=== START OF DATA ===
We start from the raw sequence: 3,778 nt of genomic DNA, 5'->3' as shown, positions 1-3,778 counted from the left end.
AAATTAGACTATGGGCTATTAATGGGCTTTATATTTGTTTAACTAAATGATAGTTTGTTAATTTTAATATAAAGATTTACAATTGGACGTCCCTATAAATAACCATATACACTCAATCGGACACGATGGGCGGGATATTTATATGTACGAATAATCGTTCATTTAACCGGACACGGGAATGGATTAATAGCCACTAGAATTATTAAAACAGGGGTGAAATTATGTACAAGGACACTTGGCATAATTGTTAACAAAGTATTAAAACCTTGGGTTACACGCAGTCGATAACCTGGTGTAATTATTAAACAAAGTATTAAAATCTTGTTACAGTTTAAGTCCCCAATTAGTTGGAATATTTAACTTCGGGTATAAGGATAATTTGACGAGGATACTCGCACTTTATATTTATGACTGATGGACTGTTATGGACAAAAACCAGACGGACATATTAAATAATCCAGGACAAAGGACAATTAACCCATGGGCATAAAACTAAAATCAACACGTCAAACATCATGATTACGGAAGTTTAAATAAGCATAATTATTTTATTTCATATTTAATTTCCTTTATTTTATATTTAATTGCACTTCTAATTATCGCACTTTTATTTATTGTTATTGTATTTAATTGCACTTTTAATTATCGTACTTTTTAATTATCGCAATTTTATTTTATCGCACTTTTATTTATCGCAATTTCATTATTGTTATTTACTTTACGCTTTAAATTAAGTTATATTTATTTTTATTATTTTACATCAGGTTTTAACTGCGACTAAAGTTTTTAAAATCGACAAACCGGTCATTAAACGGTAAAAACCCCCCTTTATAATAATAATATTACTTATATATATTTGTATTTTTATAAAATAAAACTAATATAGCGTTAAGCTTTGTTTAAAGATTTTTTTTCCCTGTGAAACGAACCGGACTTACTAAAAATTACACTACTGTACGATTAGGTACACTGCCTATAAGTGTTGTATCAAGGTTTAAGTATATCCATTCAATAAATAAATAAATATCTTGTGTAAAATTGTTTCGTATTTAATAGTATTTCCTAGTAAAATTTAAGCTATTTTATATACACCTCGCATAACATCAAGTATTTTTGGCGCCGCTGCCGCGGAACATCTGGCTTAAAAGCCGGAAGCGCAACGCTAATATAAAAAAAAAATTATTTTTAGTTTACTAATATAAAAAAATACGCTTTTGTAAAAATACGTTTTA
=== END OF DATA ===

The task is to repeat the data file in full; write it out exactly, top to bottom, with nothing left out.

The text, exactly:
We start from the raw sequence: 3,778 nt of genomic DNA, 5'->3' as shown, positions 1-3,778 counted from the left end.
AAATTAGACTATGGGCTATTAATGGGCTTTATATTTGTTTAACTAAATGATAGTTTGTTAATTTTAATATAAAGATTTACAATTGGACGTCCCTATAAATAACCATATACACTCAATCGGACACGATGGGCGGGATATTTATATGTACGAATAATCGTTCATTTAACCGGACACGGGAATGGATTAATAGCCACTAGAATTATTAAAACAGGGGTGAAATTATGTACAAGGACACTTGGCATAATTGTTAACAAAGTATTAAAACCTTGGGTTACACGCAGTCGATAACCTGGTGTAATTATTAAACAAAGTATTAAAATCTTGTTACAGTTTAAGTCCCCAATTAGTTGGAATATTTAACTTCGGGTATAAGGATAATTTGACGAGGATACTCGCACTTTATATTTATGACTGATGGACTGTTATGGACAAAAACCAGACGGACATATTAAATAATCCAGGACAAAGGACAATTAACCCATGGGCATAAAACTAAAATCAACACGTCAAACATCATGATTACGGAAGTTTAAATAAGCATAATTATTTTATTTCATATTTAATTTCCTTTATTTTATATTTAATTGCACTTCTAATTATCGCACTTTTATTTATTGTTATTGTATTTAATTGCACTTTTAATTATCGTACTTTTTAATTATCGCAATTTTATTTTATCGCACTTTTATTTATCGCAATTTCATTATTGTTATTTACTTTACGCTTTAAATTAAGTTATATTTATTTTTATTATTTTACATCAGGTTTTAACTGCGACTAAAGTTTTTAAAATCGACAAACCGGTCATTAAACGGTAAAAACCCCCCTTTATAATAATAATATTACTTATATATATTTGTATTTTTATAAAATAAAACTAATATAGCGTTAAGCTTTGTTTAAAGATTTTTTTTCCCTGTGAAACGAACCGGACTTACTAAAAATTACACTACTGTACGATTAGGTACACTGCCTATAAGTGTTGTATCAAGGTTTAAGTATATCCATTCAATAAATAAATAAATATCTTGTGTAAAATTGTTTCGTATTTAATAGTATTTCCTAGTAAAATTTAAGCTATTTTATATACACCTCGCATAACATCAAGTATTTTTGGCGCCGCTGCCGCGGAACATCTGGCTTAAAAGCCGGAAGCGCAACGCTAATATAAAAAAAAAATTATTTTTAGTTTACTAATATAAAAAAATACGCTTTTGTAAAAATACGTTTTA